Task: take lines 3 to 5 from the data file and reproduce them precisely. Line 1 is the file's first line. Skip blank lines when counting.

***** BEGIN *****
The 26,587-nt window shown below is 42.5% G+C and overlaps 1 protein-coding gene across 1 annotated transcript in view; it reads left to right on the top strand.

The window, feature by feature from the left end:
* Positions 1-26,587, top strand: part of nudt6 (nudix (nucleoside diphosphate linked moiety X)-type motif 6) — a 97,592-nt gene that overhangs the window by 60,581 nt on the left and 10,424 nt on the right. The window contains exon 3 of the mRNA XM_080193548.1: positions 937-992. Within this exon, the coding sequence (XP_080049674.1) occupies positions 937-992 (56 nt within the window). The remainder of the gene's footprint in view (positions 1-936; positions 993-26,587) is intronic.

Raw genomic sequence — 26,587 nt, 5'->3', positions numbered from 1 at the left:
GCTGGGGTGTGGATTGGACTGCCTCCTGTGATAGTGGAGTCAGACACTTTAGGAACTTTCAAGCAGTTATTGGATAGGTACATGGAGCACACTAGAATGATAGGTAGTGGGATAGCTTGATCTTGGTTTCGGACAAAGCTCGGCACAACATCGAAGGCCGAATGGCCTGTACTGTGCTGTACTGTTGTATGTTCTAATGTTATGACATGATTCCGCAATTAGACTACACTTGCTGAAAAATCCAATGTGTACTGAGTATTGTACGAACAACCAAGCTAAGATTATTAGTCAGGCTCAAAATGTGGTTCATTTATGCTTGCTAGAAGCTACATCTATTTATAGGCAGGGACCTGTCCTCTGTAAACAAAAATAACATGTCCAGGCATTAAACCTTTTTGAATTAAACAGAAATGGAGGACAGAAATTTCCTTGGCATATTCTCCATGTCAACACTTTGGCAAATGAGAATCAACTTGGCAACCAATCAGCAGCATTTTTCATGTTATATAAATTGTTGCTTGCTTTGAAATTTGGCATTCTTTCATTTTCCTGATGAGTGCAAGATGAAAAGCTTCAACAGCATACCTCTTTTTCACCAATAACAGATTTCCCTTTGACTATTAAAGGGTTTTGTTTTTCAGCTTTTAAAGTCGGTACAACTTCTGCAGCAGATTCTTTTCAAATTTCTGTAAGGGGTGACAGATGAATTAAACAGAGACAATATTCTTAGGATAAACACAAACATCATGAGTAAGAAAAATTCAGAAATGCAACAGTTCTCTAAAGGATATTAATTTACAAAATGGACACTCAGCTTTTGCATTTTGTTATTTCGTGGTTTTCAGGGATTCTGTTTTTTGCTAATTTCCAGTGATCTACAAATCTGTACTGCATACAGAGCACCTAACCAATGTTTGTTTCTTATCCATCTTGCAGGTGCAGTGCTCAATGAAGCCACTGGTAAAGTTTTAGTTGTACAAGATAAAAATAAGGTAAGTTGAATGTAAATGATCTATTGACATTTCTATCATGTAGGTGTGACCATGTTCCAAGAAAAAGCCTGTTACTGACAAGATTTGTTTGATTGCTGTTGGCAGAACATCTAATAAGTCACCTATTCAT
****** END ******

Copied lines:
* Positions 1-26,587, top strand: part of nudt6 (nudix (nucleoside diphosphate linked moiety X)-type motif 6) — a 97,592-nt gene that overhangs the window by 60,581 nt on the left and 10,424 nt on the right. The window contains exon 3 of the mRNA XM_080193548.1: positions 937-992. Within this exon, the coding sequence (XP_080049674.1) occupies positions 937-992 (56 nt within the window). The remainder of the gene's footprint in view (positions 1-936; positions 993-26,587) is intronic.

Raw genomic sequence — 26,587 nt, 5'->3', positions numbered from 1 at the left:
GCTGGGGTGTGGATTGGACTGCCTCCTGTGATAGTGGAGTCAGACACTTTAGGAACTTTCAAGCAGTTATTGGATAGGTACATGGAGCACACTAGAATGATAGGTAGTGGGATAGCTTGATCTTGGTTTCGGACAAAGCTCGGCACAACATCGAAGGCCGAATGGCCTGTACTGTGCTGTACTGTTGTATGTTCTAATGTTATGACATGATTCCGCAATTAGACTACACTTGCTGAAAAATCCAATGTGTACTGAGTATTGTACGAACAACCAAGCTAAGATTATTAGTCAGGCTCAAAATGTGGTTCATTTATGCTTGCTAGAAGCTACATCTATTTATAGGCAGGGACCTGTCCTCTGTAAACAAAAATAACATGTCCAGGCATTAAACCTTTTTGAATTAAACAGAAATGGAGGACAGAAATTTCCTTGGCATATTCTCCATGTCAACACTTTGGCAAATGAGAATCAACTTGGCAACCAATCAGCAGCATTTTTCATGTTATATAAATTGTTGCTTGCTTTGAAATTTGGCATTCTTTCATTTTCCTGATGAGTGCAAGATGAAAAGCTTCAACAGCATACCTCTTTTTCACCAATAACAGATTTCCCTTTGACTATTAAAGGGTTTTGTTTTTCAGCTTTTAAAGTCGGTACAACTTCTGCAGCAGATTCTTTTCAAATTTCTGTAAGGGGTGACAGATGAATTAAACAGAGACAATATTCTTAGGATAAACACAAACATCATGAGTAAGAAAAATTCAGAAATGCAACAGTTCTCTAAAGGATATTAATTTACAAAATGGACACTCAGCTTTTGCATTTTGTTATTTCGTGGTTTTCAGGGATTCTGTTTTTTGCTAATTTCCAGTGATCTACAAATCTGTACTGCATACAGAGCACCTAACCAATGTTTGTTTCTTATCCATCTTGCAGGTGCAGTGCTCAATGAAGCCACTGGTAAAGTTTTAGTTGTACAAGATAAAAATAAGGTAAGTTGAATGTAAATGATCTATTGACATTTCTATCATGTAGGTGTGACCATGTTCCAAGAAAAAGCCTGTTACTGACAAGATTTGTTTGATTGCTGTTGGCAGAACATCTAATAAGTCACCTATTCAT